With all the extreme events and changes in 2020, you can expect radical market shifts in the beauty ecommerce industry. Due to economic hits and the Covid-19 community protocols affecting people worldwide, expensive price tags attributed to fancy packaging, luxury ingredients, and celebrity labels are going to take a nosedive. The minimally-based, back-to-basics skincare and beauty products will be more appealing to consumers.
Here’s an overview of 2020 beauty ecommerce trends to look out for:
In 2020, consumers are becoming less likely to equate an expensive price tag with high quality. Instead, health and ethical claims, such as minimal toxicity and cruelty-free seals, are becoming the new standards for quality skincare and beauty. If you’re looking for such premium quality skincare and beauty products, click here.
With the rise of small beauty companies and more considerable efforts at customization, personalized cosmetics may extend even towards personalized skincare. Several small-scale beauty brands offer customers the choice to pick their foundation shades and eyeshadow and blush palettes, instead of just choosing pre-packaged ones online.
Customization is a win-win idea because it gives consumers a sense of responsibility in designing the product they are going to buy, and increases consumer engagement and involvement. The skincare industry may soon pick up on the trend, and personalized, blend-your-own face creams, cleansers, lotions, and other skincare products might become a real possibility in the future.
Eco-conscious trends, such as biodegradable and recycled packaging, have been hugely popular. They have become an essential factor amongst consumers in buyer decisions and brand loyalty in recent years.
This trend will continue, and some beauty brands are already taking more profound steps towards sustainability:
- Waterless beauty – aims at reducing water level consumption during product manufacturing.
- Blue beauty – promotes making beauty and skincare products that do not harm oceans and water supplies.
While most skincare and beauty marketing in the beauty eCommerce industry is geared toward women, focusing on better skincare and personal grooming for men should be a key market point for beauty eCommerce strategies in the future.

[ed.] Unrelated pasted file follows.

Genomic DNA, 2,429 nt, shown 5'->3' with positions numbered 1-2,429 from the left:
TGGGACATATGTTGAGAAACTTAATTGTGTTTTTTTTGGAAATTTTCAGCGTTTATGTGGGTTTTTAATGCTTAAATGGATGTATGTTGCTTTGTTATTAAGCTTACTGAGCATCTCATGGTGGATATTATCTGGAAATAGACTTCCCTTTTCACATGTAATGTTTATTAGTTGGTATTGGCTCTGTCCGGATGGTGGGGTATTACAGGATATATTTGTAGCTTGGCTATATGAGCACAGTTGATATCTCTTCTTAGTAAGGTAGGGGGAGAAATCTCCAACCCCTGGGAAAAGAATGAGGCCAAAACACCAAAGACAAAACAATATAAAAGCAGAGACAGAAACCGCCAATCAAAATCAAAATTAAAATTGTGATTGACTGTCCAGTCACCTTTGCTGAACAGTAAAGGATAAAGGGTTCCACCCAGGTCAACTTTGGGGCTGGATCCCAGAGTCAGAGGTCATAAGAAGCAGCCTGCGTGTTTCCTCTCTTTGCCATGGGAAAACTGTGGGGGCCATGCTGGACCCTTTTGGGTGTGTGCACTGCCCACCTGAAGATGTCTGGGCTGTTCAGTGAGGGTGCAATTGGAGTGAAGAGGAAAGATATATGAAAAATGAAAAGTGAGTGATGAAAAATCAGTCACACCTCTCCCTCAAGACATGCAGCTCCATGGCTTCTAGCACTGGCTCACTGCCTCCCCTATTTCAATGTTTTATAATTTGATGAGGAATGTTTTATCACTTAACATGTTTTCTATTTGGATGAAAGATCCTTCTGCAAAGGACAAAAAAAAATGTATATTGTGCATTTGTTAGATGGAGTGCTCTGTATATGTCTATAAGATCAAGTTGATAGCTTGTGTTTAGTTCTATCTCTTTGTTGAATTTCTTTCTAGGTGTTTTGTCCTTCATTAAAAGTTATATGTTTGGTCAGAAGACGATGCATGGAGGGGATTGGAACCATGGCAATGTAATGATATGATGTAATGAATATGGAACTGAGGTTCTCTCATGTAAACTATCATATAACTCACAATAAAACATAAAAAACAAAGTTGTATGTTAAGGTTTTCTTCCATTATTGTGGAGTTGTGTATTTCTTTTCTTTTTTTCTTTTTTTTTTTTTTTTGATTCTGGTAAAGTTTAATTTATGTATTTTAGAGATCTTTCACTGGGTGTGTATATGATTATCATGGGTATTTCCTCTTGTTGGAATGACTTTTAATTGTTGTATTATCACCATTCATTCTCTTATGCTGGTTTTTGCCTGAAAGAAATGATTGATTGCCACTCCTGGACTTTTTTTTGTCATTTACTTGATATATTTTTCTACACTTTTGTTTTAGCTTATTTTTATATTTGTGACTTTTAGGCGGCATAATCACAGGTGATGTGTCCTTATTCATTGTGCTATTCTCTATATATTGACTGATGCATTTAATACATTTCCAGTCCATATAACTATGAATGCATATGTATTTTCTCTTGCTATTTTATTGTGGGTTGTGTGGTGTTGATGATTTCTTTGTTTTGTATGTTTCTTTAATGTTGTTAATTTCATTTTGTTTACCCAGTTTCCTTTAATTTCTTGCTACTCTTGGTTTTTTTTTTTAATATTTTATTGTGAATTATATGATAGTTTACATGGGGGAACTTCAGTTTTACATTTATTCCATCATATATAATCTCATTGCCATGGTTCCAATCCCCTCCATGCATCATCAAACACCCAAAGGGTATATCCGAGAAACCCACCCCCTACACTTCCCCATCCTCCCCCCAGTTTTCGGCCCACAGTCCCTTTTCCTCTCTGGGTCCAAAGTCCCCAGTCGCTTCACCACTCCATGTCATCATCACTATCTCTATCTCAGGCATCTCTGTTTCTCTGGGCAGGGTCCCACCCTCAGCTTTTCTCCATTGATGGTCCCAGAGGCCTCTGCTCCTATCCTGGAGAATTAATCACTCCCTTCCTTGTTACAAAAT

Since most purchases will be made online in the wake of the Covid-19 pandemic, you should anticipate expanding the beauty market targeting men’s skincare and personal grooming needs. Men’s skincare is an underrated market. It would be a boon and increase the diversity of the online beauty industry by creating and improving skincare and beauty products designed for men.
The wild success of k-beauty (short for ‘Korean Beauty’) amongst the global, but still mostly Western-brand-dominated beauty market, has shown that local brands can go global and diversify the online beauty industry.
Local brands and even heritage-inspired products may gain more exposure in 2020, as online shopping has become more of a requirement than a pastime, especially with the on-going pandemic.
Millennials are an attractive demographic, emphasizing being health-conscious, well-informed consumers, and the tendency to adopt skincare routines at an early age. Skincare trends that focus on prevention and ‘pre-rejuvenation’ might appeal more to this demographic, and shift the beauty market trend from its dominant focus on rejuvenation and repair skincare.
Fermented skincare products have been a trend in the beauty industry for the last couple of years. The global success of Kojic Acid, made from fermented rice wine, was the pioneering path of fermented skincare. More recently, skincare lines that feature probiotics and bacterial cultures have become a trend and may continue to do so in the following years.
As the current economic situation adjusts to the epidemic’s changes, the beauty industry will also feel its consequences. Quality skincare and beauty products will no longer be assessed by how luxurious or expensive it is, but by its affordability to various demographic sectors.
The rise of increasingly well-informed, health-conscious, and socially aware consumers will be challenging beauty industry players to up the ante in terms of keeping up with the ‘informed consumer.’
One of the hot-button issues in skincare and beauty is the debate between synthetic and natural ingredients. Although many health-conscious and environmentally-focused consumers consider artificial ingredients a deal-breaker, new scientific support for the inevitability of synthetic ingredients in beauty and skincare lines might make consumers think twice.
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